Stream Your Audio and Video Anywhere

Troy asks, “Can streaming music from my home PC be done any other way you may know of over the Internet? More clearly, can I be in Texas and access my PC in Seattle so I can stream my music that way as well. I have over 1,500 songs I would like to access.
There are a number of ways to access your personal music collection anywhere in the world. Troy’s question specific relates to an article I wrote awhile back about streaming music to your Pocket PC to anywhere in your home. The next logical extension of streaming music around your house is to stream it to wherever your travels take you. This gets a little tricky because creating a publicly available stream potentially means you will be violating the licensing agreements of the content you are streaming. At the same time, there are several legitimate ways to deal with this, providing access to your music while also keeping anyone else from gaining access to it.
The most logical extension of my tutorial on streaming at home involves using the same stream created in that tutorial online. Assuming your broadband connection is linked to a router, this is a fairly easy proposition. Find the URL for the internal stream, which is likely http://192.168.x.x:8080, where the x represents a number. In your router configuration options, you want to forward that address outbound, so that it may be found outside the router by way of your direct IP address. When you connect from abroad, you’ll be connecting to your home machine at an address like http://67.171.x.x:8080, which is in the IP block. Depending on the model of your home router, you may be able to restrict access to this IP address using a username/password combination, but not all routers offer this feature. If you are sending the stream in the clear, it is available for anyone to listen to and may result in other people tuning in.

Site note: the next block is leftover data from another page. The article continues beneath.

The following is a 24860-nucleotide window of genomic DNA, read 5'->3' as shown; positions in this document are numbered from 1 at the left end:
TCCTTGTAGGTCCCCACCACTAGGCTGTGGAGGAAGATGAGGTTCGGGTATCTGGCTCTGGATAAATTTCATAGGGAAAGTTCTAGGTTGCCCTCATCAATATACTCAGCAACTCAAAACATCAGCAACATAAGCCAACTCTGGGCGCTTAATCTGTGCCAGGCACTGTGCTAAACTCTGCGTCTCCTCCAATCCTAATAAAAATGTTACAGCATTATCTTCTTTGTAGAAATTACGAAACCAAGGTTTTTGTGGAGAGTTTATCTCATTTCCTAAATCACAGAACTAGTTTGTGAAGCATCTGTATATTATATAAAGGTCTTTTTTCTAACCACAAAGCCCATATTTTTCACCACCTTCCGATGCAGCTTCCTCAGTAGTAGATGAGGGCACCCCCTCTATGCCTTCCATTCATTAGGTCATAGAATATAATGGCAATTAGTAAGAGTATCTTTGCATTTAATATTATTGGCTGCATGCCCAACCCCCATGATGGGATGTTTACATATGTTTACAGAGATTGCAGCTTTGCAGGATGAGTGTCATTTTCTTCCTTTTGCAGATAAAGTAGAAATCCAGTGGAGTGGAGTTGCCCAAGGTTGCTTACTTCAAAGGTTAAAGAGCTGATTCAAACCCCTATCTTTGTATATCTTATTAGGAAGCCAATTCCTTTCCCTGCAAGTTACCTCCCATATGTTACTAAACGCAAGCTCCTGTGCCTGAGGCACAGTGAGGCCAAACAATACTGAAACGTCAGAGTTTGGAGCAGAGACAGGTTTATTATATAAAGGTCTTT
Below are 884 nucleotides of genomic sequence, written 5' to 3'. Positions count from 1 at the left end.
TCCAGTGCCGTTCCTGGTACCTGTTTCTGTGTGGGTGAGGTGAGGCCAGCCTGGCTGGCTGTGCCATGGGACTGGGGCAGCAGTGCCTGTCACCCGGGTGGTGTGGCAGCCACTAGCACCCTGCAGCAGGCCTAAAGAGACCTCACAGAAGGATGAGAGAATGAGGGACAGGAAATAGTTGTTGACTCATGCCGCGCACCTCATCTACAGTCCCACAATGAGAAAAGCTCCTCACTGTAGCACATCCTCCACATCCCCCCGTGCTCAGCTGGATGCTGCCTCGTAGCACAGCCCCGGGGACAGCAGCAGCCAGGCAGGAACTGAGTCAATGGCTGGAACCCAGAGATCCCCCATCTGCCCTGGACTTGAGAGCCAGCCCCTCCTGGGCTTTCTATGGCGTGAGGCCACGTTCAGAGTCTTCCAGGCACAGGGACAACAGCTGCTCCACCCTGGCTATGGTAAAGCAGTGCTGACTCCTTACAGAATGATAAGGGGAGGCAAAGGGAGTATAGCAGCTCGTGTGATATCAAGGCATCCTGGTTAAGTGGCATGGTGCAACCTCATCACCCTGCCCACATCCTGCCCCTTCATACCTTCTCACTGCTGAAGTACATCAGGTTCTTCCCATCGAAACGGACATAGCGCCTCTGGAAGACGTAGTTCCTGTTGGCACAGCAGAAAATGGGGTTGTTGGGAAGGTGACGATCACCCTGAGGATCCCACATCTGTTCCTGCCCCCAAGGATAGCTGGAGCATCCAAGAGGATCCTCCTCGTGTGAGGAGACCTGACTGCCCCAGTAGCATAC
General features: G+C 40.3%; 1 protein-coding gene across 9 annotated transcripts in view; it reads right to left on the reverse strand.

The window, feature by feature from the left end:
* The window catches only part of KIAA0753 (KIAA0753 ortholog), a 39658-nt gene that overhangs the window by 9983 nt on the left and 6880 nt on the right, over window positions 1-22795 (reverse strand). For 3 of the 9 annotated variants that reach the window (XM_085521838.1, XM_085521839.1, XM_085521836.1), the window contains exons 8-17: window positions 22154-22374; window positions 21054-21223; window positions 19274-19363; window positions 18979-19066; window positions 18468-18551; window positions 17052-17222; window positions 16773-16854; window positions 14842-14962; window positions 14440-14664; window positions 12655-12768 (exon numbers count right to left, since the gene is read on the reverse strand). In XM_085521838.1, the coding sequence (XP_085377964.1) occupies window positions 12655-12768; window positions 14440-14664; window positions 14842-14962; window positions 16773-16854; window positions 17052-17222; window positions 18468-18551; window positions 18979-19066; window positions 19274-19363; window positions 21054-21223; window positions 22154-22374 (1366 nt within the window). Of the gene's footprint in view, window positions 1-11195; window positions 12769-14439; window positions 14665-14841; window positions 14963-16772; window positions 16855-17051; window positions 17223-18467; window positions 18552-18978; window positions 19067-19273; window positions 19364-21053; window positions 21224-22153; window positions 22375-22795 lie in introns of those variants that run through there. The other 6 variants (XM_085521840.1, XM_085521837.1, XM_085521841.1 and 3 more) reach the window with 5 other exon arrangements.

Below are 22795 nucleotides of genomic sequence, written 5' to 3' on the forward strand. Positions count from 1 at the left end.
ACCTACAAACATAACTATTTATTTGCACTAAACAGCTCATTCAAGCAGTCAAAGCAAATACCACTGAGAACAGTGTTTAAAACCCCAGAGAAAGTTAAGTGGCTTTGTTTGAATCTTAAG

A second way to stream your home content remotely is using a free software app called Orb. Orb installs a server component on your home system and allows you to connect to via any browser. Orb is actually quite perfect for the scenario you describe, as it allows you to browse files on your home network, which is something the streaming option won’t support. Orb provides quick access to audio, video, photos and live television (if you have Windows Media Center). Using Orb, your data is safe behind a password protected system, so there’s no chance of other people tuning in. The great thing about the Orb option is that it is free, although you have to register with their service in order to use it.
A third option that’s useful for streaming your audio files remotely is a product called Andromeda. It requires you to install some kind of Web server product on your home system, like the Internet Information Services install available from the Add/Remove Programs Control Panel. After installing the Web server, you install Andromeda and it finds all your audio files and makes them available via Web pages running on your home machine. Similar to the streaming example, you need to forward ports from your home machine to the Internet using your router in order to access the media files. The advantage of Andromeda over the streaming option is the ability to browse and listen to files in a password protected environment. With some minor tweaks, you can add support for video, photos and virtually any file type you think you might need access to. Andromeda does not require registering with a service, but does cost $35 for personal use.
Orb is likely to be the simplest of these three solutions and the user experience is awesome. I’m a fan of Andromeda for the roll-your-own solution, but it’s more work than most people care to deal with. Orb is optimized to automatically handle files depending on your connection speed and device, so you won’t have to worry about getting caught in buffer hell by using their solution.